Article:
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Cool Beans: Studes in July 2007 HMM!

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  • Cool Beans: Studes in July 2007 HMM!

    Book [Magazine] Report Time.

    'Just got my subscriber's copy of The July 2007 Hemmings Muscle Machines in today's mail. 'Likely on newsstands in a week or two. [] 'Nice issue, as usual.

    [8D] CONGRATS to our Nate Nagel: They printed Nate's lengthy, all-pro Studebaker Letter-to-the Editor, on Page 39. They even pulled up a photo of Nelson Bove's '64 R3 Commander and placed it above Nate's letter, well positioned on the right page so it will be immediately noticed. 'Way to go, Nate; well spoken.

    This issue also contains a Tom Shaw Feature Article on The 2006 Pure Stock Muscle Car Drag Race. [] Nice Stude coverage and mention, as Tom always does. Great photo of Ted launching The Stude Tomato in the second shootout race against the 1971 LS-6 427 Corvette.

    Here's part of the caption to that photo: "[The] Stude Tomato, as the guys in the Studebaker Club call it, is a highly-caffeinated '63 Lark R2 (supercharged) that's set up and tuned for racing, and driven by Ted Harbit, eight-time NHRA record holder. It's a screamin' sleeper and The Studebaker Club, which has a big outing to The Pure Stock Drags, loves nothing more than knocking off prestige muscle cars with the humble Lark. Today's victim is Jeff Morgan and his '71 LS6 Corvette. But Jeff's Stingray is no pushover...."

    [In case anyone forgot, Ted won the Shootout when the Corvette red-lighted Round Two. Ted had already won Round One outright.]

    [u]Coming Up:</u> I've reviewed and corrected, as appropriate, a major Studebaker muscle feature article [][}] scheduled for the August 2007 Hemmings Muscle Machines, but am not sure I have permission to state the contents. [8] Stay tuned! BP
    We've got to quit saying, "How stupid can you be?" Too many people are taking it as a challenge.

    Ayn Rand:
    "You can avoid reality, but you cannot avoid the consequences of avoiding reality."

    G. K. Chesterton: This triangle of truisms, of father, mother, and child, cannot be destroyed; it can only destroy those civilizations which disregard it.

  • #2
    stude power WOOT!

    62 Lark Hardtop, 289 v8 stude power.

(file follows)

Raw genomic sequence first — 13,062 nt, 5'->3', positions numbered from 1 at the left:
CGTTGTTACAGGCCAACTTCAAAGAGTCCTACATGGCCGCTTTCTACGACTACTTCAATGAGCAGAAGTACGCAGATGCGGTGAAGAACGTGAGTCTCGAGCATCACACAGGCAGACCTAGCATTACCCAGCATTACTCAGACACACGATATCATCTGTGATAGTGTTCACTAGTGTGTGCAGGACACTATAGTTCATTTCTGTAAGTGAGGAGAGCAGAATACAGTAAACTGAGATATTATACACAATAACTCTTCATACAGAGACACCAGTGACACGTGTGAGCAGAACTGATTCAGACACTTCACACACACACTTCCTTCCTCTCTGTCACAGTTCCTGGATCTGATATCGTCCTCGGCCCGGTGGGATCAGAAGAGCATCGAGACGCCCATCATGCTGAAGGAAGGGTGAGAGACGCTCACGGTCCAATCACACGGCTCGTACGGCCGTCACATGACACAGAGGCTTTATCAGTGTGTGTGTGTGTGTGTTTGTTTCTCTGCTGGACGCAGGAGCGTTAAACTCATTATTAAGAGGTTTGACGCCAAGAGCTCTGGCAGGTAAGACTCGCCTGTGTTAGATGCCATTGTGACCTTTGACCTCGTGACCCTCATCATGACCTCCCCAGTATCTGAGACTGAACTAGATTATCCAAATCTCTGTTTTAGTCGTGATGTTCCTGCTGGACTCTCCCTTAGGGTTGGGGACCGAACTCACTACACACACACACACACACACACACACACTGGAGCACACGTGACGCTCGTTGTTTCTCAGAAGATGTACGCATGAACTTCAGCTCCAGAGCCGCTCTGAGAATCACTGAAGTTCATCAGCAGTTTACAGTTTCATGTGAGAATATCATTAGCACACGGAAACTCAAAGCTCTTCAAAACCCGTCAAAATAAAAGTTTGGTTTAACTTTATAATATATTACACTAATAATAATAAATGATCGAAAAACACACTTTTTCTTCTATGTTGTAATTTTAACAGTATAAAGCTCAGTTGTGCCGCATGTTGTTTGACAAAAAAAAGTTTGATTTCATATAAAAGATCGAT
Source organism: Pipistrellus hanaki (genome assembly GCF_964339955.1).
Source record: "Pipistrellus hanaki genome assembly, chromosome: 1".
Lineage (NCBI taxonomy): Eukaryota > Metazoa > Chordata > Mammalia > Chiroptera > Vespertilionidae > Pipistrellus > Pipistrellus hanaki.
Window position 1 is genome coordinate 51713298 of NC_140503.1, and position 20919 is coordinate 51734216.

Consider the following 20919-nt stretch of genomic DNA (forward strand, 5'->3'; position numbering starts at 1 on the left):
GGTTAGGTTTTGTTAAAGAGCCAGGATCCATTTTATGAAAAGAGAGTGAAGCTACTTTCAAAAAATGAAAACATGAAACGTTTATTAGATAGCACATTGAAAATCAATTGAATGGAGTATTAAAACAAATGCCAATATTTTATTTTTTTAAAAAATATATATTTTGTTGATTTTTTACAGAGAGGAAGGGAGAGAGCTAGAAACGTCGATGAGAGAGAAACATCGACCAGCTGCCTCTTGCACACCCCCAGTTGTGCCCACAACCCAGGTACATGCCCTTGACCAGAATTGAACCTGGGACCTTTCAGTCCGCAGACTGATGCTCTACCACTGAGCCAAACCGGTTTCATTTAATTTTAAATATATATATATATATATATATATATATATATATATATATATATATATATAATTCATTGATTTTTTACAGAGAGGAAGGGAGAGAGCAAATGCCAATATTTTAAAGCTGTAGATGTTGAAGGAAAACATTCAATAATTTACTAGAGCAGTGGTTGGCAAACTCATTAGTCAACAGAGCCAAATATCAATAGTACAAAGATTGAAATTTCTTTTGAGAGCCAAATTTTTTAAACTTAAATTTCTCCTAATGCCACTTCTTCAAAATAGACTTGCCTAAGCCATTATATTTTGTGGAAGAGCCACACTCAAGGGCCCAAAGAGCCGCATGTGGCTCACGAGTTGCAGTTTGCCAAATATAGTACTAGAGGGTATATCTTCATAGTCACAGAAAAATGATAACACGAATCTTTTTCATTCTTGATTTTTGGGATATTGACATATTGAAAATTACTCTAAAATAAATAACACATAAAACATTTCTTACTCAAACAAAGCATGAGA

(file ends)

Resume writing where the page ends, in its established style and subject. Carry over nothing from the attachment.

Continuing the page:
Comment


    • #3
      stude power WOOT!

      62 Lark Hardtop, 289 v8 stude power.

      Comment


      • #4
        Power to the people! Way to go, Bob and Nate!


        [img=left]http://members.cox.net/clarknovak/lark.gif[/img=left]

        Clark in San Diego
        '63 F2/Lark Standard
        http://studeblogger.blogspot.com

        Clark in San Diego | '63 Standard (F2) "Barney" | http://studeblogger.blogspot.com

        Comment


        • #5
          Power to the people! Way to go, Bob and Nate!


          [img=left]http://members.cox.net/clarknovak/lark.gif[/img=left]

          Clark in San Diego
          '63 F2/Lark Standard
          http://studeblogger.blogspot.com

          Clark in San Diego | '63 Standard (F2) "Barney" | http://studeblogger.blogspot.com

          Comment


          • #6
            Love it! Love it all!

            Miscreant adrift in
            the BerStuda Triangle


            1957 Transtar 1/2ton
            1960 Larkvertible V8
            1958 Provincial wagon
            1953 Commander coupe

            No deceptive flags to prove I'm patriotic - no biblical BS to impress - just ME and Studebakers - as it should be.

            Comment


            • #7
              Love it! Love it all!

              Miscreant adrift in
              the BerStuda Triangle


              1957 Transtar 1/2ton
              1960 Larkvertible V8
              1958 Provincial wagon
              1953 Commander coupe

              No deceptive flags to prove I'm patriotic - no biblical BS to impress - just ME and Studebakers - as it should be.

              Comment


              • #8
                Such a shame all this great recognition is coming 45 years too late!